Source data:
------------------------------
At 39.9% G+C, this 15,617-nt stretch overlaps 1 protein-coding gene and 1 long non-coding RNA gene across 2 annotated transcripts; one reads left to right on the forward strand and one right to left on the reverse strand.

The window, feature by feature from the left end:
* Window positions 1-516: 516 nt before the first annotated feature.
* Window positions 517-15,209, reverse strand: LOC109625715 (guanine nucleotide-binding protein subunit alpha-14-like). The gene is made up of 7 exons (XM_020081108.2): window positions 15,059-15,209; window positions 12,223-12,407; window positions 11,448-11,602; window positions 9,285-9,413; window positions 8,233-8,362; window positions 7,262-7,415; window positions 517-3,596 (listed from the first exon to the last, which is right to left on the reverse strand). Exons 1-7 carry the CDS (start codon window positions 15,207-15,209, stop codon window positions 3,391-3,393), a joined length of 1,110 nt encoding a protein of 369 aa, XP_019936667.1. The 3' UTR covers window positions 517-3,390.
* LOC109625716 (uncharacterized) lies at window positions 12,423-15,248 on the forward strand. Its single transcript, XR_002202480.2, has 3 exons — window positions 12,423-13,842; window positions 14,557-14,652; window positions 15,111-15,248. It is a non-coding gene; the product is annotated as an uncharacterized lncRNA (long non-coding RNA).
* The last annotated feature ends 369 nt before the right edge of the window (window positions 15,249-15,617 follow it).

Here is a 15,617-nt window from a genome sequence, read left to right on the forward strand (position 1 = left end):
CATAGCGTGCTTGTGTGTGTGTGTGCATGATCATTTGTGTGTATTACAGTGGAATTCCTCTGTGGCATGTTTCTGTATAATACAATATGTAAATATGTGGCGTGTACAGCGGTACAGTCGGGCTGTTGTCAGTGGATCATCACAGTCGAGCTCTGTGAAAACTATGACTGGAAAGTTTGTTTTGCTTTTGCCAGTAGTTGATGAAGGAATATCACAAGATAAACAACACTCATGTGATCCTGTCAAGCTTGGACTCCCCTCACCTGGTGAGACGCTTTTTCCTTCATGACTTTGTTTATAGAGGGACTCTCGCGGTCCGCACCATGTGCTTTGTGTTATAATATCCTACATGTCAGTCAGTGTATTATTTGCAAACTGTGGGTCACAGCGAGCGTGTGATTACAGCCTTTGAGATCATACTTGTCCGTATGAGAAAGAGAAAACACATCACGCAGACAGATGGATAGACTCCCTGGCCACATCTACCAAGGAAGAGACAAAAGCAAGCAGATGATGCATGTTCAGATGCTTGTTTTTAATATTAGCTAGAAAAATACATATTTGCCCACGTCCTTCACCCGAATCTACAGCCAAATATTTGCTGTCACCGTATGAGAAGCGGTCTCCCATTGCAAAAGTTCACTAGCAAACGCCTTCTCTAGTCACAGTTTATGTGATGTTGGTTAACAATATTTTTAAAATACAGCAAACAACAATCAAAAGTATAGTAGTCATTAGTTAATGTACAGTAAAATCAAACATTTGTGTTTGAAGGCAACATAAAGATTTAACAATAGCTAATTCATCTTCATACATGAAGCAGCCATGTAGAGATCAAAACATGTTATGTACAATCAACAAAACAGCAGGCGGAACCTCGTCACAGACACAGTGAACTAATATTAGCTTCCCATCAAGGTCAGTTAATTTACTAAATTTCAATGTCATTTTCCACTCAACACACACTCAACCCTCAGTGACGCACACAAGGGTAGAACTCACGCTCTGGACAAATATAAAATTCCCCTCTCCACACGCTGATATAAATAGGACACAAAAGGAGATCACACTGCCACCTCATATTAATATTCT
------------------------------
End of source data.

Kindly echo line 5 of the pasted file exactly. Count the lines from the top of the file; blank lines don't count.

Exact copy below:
* LOC109625716 (uncharacterized) lies at window positions 12,423-15,248 on the forward strand. Its single transcript, XR_002202480.2, has 3 exons — window positions 12,423-13,842; window positions 14,557-14,652; window positions 15,111-15,248. It is a non-coding gene; the product is annotated as an uncharacterized lncRNA (long non-coding RNA).